I have a deep affection for St. Peter. I think I understand him well and I have a strong sense that he gets me too. This is why as a teenager I chose Peter as my confirmation name.
What do I mean by my affection for and understanding of Peter?
Last year on a visit to Rome I wrote of him seeking to leave the security of the boat to be even closer to Jesus, even if that meant walking on water. But then, in a characteristic Peter moment, and also a characteristic moment for me, Peter and I too often look away from Jesus and began to sink. But the story doesn’t end in drowning. Jesus reached down and lifted Peter up as he has done so often for me, rescuing us from ourselves.
There is a moment of intimacy between Peter and Jesus at the last supper and this is recorded in today’s gospel reading
Reclining at table with his disciples, Jesus was deeply troubled and testified,
“Amen, amen, I say to you, one of you will betray me. he disciples looked at one another, at a loss as to whom he meant.
One of his disciples, the one whom Jesus loved,
was reclining at Jesus’ side.
So Simon Peter nodded to him to find out whom he meant.
He leaned back against Jesus’ chest and said to him,
“Master, who is it?”
Jesus answered him,
“Where I am going, you cannot follow me now,
though you will follow later.”
Peter said to him,
“Master, why can I not follow you now?
I will lay down my life for you.”
Jesus answered, “Will you lay down your life for me?
Amen, amen, I say to you, the cock will not crow
before you deny me three times.”
We know well the next stage of the story. Within 24 hours the rooster crowed and Peter woke up to the fact that he had just denied his friend and Lord not once but three times.
Peter’s redeeming feature is his remorse after his fall: he went outside and wept bitterly. Luke 22:62.
The next time we meet Peter he is with John running to the tomb on the morning of the Resurrection of Jesus. The painting (below) by Eugene Burnand hanging on the wall of my living room captures the moment well. This was a moment that must have been full of mixed feelings for Peter: He desperately wanted the news brought by the women to be true, he wanted his Lord to be alive, but this would mean he would have to face the Jesus he had denied.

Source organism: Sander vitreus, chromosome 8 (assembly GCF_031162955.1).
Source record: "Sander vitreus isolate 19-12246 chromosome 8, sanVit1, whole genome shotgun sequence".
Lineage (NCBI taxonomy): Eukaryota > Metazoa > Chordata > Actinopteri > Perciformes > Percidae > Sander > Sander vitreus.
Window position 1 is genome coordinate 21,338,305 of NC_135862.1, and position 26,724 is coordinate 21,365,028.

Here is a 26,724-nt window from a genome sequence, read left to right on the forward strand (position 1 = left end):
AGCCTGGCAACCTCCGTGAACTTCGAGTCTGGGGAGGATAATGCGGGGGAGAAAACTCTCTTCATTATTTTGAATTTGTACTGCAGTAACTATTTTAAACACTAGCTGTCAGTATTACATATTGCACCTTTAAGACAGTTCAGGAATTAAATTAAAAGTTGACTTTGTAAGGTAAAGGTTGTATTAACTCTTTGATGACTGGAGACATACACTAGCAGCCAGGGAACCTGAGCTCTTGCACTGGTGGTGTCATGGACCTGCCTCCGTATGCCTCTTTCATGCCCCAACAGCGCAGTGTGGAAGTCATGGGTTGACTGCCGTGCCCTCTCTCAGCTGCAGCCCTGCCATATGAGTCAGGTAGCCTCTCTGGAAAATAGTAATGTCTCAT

I can’t leave the story there – let’s jump ahead to the heart of John 21 to the meeting between Jesus and Peter on the Sea of Galilee after the resurrection. John recognises that Jesus is on the water and leaps from boat to go to Jesus.
Then after breakfast on the shore (what a great down-to-earth detail – breakfast on the shore with Jesus), Jesus asks Peter, do you love me? Of course the evidence of Peter’s denial is a lack of love, but this evidence is not the reality: Peter loves Jesus deeply and expresses this: “Lord, you know that I love you.”
Our failures define us only if we let the story of our lives stop at that point. My affection for Peter is in the fact that he allowed himself to be rescued by Jesus who truly was his saviour.
You might like to see the events of this Holy Week, especially the passion, death and resurrection of Jesus through the eyes of Peter. Follow him through these days and try to get a sense of what he was experiencing, the highs and the lows of the passion of Jesus for him.
Then imagine his mixed feelings, his excitement, his love on the morning of the resurrection when he realised that his friend and saviour was alive.